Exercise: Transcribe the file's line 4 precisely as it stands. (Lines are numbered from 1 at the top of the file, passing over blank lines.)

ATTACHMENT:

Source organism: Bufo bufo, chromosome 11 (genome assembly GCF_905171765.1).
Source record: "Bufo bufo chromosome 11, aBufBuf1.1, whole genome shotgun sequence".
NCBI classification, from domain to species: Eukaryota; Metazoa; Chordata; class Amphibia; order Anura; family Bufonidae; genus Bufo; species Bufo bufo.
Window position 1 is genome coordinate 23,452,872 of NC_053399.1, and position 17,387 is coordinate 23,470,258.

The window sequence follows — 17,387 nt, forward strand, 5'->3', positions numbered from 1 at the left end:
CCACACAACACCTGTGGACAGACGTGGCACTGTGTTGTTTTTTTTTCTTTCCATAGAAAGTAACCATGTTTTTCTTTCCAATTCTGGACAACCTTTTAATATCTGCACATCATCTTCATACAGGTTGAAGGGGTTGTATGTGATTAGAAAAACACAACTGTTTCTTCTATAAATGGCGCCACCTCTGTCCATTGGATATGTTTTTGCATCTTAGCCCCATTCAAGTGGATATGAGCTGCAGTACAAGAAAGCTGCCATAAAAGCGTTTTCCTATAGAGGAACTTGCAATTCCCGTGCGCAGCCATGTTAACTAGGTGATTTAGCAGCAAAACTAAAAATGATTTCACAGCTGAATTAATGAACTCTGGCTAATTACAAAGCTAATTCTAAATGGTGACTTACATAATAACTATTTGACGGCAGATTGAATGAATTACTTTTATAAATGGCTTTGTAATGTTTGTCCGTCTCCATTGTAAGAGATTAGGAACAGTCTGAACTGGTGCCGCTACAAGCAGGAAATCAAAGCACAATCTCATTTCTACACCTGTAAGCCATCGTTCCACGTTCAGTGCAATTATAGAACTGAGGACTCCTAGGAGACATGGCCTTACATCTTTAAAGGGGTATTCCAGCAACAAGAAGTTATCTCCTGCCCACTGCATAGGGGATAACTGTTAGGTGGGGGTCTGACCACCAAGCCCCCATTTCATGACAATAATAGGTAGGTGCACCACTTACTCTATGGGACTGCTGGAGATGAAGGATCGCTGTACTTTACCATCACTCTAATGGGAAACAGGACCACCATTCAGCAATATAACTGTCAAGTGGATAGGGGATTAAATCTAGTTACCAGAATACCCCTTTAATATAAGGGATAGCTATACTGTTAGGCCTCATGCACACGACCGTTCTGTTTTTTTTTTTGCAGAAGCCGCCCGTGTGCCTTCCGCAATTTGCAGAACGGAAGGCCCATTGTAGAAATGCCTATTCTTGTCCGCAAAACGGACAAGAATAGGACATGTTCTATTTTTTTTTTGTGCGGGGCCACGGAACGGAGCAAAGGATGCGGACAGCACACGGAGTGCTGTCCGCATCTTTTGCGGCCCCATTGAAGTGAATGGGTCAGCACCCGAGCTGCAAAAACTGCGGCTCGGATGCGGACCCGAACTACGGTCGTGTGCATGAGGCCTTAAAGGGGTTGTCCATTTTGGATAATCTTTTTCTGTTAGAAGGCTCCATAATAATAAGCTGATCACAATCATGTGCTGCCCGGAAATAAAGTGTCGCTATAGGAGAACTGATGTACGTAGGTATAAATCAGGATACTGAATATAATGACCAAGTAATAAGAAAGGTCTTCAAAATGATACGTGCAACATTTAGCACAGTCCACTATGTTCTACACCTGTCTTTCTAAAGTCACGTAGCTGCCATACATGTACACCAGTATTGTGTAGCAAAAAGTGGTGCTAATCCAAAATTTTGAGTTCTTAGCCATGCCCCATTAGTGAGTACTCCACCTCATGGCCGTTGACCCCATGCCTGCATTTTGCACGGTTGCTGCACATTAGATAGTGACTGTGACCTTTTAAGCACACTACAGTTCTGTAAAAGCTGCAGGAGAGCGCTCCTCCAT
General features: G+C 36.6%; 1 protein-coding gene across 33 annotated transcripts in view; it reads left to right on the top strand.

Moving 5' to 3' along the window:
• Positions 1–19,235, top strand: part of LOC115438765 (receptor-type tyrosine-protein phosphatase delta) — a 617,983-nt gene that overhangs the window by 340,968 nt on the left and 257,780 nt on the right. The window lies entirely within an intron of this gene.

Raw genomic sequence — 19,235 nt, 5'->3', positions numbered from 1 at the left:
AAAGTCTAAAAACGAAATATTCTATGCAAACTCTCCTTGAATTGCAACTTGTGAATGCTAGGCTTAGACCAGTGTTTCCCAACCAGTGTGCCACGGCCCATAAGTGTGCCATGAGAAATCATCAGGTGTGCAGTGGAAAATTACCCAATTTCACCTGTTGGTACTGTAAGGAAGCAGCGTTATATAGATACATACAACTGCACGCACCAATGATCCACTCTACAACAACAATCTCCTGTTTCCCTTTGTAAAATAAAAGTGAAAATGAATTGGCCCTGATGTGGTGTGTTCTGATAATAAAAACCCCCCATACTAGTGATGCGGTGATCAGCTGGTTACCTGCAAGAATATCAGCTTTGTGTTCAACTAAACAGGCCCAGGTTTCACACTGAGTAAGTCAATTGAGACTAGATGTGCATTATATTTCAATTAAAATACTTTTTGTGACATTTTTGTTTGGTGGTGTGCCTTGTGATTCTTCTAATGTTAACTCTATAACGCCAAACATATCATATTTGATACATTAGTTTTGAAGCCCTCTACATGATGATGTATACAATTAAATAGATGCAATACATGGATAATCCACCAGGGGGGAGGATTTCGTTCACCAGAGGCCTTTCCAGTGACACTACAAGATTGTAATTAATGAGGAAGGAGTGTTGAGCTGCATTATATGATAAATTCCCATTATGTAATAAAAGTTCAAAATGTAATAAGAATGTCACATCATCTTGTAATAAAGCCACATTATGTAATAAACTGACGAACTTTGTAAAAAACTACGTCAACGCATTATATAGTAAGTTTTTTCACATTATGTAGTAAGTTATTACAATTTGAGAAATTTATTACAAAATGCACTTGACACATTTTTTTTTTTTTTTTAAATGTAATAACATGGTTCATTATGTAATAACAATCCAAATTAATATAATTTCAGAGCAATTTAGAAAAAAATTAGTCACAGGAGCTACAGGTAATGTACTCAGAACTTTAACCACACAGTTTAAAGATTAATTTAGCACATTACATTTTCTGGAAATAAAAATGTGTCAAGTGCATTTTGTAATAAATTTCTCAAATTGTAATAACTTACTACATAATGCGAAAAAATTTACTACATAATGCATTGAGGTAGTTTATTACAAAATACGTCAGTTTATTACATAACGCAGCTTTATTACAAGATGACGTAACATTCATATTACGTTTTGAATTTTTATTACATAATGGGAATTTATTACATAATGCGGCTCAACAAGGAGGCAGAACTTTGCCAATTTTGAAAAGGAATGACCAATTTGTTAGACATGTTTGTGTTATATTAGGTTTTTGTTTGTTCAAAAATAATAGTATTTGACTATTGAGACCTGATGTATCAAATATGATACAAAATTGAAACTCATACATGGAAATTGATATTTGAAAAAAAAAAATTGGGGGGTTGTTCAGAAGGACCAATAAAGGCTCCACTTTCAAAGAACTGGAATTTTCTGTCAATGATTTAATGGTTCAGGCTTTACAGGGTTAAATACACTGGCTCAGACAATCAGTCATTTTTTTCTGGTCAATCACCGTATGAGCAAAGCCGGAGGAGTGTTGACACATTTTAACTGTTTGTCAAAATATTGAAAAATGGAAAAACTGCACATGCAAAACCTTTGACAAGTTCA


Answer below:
Window position 1 is genome coordinate 23,452,872 of NC_053399.1, and position 17,387 is coordinate 23,470,258.